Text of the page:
Marimo moss balls and monstera deliciosa (above) can both be propagated in water.
Propagating plants (making more plants from the ones you have) is one of the best and easiest things about living green. Seeing your new plants develop swirling roots as they propagate in their vessels is incredibly satisfying and a beautiful insight to processes that usually take place below the soil.
Any glass vessel is ideal for propagating, though if your plant needs extra support try a purpose-designed propagating vase (try STEM).
A few handy tips on propagating;
- Take your cuttings a day or two after watering, so that popping them in water won't come as such a shock to the plant.
- Take healthy cuttings from newer growth.
- Cut the stem of your plants at an angle, this helps it take in water until it takes root.
- Don't allow leaves to sit in water.
- Cuttings need partial sun - a windowsill with bright, filtered light is best. Let new roots grow 2-3 inches before transferring your new plant into moist potting soil.
While you should always follow these rules, some species have additional requirements that need to be met to really thrive.
DEVILS IVY (Epipremnum aureum)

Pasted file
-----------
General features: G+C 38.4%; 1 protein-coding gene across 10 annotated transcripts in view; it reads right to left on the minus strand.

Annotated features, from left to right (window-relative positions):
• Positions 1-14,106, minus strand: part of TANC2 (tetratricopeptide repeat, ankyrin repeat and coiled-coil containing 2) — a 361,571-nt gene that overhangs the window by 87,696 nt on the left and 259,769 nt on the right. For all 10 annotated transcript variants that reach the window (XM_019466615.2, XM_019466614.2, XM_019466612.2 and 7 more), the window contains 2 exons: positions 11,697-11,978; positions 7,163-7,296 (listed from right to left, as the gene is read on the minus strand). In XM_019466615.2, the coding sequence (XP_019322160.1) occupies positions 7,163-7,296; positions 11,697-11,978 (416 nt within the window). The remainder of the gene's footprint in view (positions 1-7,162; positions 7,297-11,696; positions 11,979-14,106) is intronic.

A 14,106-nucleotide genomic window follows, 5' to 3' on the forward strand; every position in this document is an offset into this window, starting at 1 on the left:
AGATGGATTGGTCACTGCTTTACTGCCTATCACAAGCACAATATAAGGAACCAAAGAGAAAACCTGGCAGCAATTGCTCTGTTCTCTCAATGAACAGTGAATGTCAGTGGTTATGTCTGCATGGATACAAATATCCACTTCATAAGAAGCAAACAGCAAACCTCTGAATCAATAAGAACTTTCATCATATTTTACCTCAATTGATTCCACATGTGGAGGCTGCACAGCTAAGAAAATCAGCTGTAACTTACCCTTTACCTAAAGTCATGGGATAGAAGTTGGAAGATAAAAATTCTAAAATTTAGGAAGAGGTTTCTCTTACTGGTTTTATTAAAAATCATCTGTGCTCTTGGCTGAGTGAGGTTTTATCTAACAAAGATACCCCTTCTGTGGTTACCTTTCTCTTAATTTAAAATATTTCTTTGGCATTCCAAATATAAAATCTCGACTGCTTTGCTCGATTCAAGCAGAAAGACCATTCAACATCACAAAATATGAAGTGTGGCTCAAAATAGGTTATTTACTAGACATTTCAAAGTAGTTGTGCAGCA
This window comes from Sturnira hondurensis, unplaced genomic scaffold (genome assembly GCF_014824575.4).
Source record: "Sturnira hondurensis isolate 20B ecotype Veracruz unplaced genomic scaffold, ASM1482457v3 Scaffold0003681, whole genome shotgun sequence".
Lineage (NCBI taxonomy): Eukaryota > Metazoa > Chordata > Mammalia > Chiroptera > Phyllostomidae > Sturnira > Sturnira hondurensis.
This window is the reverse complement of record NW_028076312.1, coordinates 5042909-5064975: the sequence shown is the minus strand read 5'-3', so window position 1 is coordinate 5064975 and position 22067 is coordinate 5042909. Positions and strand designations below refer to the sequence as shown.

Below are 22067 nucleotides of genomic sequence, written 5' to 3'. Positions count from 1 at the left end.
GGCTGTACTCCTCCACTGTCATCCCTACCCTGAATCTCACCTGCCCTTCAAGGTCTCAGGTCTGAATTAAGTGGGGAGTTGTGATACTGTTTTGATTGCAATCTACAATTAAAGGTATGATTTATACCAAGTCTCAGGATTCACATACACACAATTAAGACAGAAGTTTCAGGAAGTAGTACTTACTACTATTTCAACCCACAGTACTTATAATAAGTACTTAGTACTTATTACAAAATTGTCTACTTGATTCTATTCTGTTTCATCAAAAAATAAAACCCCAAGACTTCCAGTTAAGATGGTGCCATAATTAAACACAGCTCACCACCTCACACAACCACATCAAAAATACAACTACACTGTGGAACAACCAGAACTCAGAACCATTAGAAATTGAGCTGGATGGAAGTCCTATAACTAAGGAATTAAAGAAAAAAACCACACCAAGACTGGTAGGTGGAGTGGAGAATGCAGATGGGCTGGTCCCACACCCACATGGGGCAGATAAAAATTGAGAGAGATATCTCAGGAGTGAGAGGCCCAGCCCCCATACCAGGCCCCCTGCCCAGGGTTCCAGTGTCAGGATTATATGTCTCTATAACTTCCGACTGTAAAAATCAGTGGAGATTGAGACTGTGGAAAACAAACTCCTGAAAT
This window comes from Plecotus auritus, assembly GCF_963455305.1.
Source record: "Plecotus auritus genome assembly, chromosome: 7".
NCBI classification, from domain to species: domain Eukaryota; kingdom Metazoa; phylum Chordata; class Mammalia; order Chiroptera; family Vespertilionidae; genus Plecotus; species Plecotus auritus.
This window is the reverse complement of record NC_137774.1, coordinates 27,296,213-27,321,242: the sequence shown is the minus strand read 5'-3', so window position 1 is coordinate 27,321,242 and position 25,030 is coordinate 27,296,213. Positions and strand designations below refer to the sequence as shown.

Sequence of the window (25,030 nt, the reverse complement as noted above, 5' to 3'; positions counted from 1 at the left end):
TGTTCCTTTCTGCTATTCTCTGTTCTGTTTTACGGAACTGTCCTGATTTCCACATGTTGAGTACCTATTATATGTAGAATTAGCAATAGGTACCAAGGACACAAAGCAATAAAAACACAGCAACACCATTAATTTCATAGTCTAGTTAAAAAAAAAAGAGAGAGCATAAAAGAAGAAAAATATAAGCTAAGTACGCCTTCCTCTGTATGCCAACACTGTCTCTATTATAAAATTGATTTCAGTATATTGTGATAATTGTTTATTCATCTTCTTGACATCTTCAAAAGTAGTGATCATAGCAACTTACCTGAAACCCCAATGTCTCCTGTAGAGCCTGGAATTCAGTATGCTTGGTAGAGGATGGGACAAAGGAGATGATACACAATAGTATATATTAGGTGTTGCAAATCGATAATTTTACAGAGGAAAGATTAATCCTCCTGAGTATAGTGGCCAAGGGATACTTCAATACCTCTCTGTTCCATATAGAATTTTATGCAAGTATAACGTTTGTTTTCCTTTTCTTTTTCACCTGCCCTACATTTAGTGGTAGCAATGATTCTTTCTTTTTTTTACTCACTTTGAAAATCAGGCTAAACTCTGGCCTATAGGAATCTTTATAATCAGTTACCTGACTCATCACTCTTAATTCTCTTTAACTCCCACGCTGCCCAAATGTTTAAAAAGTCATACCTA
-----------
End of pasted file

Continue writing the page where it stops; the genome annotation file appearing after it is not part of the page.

One of the easiest plants to grow and one of the easiest to propagate. When taking your cuttings from a healthy vine, make sure you snip a 3-5 inch length of stem with at least three nodes (small woody protrusions under the leaves). This should leave you with a cutting with about 3-4 leaves. If there are more leaves, carefully prune the ones closest to where the cutting was made - until they take root, cuttings can only support so many leaves.
SWISS CHEESE VINE (Monstera obliqua)
This very popular and highly sought after species isn't as fragile as its delicate leaves suggest. You can easily propagate this beautiful plant by following the same rules listed for Devils Ivy. The only specific ingredient Obliqua's require is a little more light (but still filtered!) which helps their leaves grow with their characteristic holes.
Succulents can be propagated in water by division (cuttings). Before popping your succulents in water, allow them to dry out for a few days, until the cut end becomes calloused. After this they're ready to place in water. Like the established plants they come from, succulent cuttings require a lot of light, so make sure you place your propagating vessel in a bright spot.
MARIMO MOSS BALLS
These fuzzy little balls are not moss at all, but rather Japanese algae. As such, these guys thrive when they're submerged in water and kept in low light. To propagate, squeeze any excess water from your ball and cut it down the middle, if you have a larger Marino, you can cut each of these halves again. Then, shape your Marimo into a ball - to keep it in shape, tie it with cotton thread. After this you can pop them back into water.
Let's get propagating; don't forget to tag us on IG @ivymuse_melb